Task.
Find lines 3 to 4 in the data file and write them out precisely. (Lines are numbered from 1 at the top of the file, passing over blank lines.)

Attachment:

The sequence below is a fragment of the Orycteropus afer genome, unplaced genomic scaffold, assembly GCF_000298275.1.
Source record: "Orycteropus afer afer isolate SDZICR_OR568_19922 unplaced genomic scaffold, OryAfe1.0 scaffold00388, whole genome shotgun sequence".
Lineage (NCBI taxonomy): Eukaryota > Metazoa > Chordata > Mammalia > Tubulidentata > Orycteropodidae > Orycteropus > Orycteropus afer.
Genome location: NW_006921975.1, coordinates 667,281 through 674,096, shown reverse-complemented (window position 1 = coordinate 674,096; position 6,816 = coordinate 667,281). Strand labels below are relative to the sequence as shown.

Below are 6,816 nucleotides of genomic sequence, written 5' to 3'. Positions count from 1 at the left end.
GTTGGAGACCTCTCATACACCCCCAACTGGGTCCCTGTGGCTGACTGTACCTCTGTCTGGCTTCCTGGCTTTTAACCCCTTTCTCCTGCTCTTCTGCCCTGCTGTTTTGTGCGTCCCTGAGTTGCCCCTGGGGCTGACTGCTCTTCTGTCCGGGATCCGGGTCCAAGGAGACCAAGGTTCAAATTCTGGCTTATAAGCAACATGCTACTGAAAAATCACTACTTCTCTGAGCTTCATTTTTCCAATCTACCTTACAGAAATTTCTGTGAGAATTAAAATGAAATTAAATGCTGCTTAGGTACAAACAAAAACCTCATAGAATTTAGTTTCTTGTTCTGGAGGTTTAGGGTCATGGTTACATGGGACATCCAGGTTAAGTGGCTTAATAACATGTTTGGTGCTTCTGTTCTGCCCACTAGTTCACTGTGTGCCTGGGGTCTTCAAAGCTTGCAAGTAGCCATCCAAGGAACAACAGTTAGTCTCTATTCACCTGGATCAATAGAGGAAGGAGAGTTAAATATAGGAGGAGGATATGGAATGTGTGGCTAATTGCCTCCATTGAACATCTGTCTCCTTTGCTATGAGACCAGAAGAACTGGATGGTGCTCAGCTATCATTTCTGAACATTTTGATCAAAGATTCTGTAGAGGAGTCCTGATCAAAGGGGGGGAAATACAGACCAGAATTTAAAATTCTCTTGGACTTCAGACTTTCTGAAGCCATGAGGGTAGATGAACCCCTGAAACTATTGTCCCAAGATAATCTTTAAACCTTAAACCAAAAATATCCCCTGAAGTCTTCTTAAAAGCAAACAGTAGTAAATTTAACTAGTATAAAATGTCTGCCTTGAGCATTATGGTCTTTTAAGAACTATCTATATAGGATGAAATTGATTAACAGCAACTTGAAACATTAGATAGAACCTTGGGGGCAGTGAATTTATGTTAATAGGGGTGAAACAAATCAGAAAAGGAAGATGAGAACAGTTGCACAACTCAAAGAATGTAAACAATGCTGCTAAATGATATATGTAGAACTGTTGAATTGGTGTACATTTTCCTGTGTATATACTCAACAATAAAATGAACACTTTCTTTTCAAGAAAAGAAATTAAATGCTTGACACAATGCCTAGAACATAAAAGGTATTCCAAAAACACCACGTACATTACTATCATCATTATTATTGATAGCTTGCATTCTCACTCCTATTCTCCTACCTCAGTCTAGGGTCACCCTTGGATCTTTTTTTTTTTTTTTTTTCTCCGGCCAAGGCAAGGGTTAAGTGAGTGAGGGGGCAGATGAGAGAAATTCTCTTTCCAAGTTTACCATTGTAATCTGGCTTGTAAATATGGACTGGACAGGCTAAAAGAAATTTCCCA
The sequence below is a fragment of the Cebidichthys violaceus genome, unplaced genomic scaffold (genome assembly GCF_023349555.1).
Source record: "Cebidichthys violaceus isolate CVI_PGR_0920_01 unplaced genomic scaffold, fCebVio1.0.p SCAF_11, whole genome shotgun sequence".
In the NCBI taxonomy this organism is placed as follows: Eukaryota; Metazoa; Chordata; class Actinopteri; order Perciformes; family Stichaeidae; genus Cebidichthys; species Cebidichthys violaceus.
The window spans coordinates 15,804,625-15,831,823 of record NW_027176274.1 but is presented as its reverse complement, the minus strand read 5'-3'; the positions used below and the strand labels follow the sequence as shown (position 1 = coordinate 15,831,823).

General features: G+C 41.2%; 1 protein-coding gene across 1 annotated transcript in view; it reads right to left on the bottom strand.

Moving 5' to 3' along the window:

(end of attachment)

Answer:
Lineage (NCBI taxonomy): Eukaryota > Metazoa > Chordata > Mammalia > Tubulidentata > Orycteropodidae > Orycteropus > Orycteropus afer.
Genome location: NW_006921975.1, coordinates 667,281 through 674,096, shown reverse-complemented (window position 1 = coordinate 674,096; position 6,816 = coordinate 667,281). Strand labels below are relative to the sequence as shown.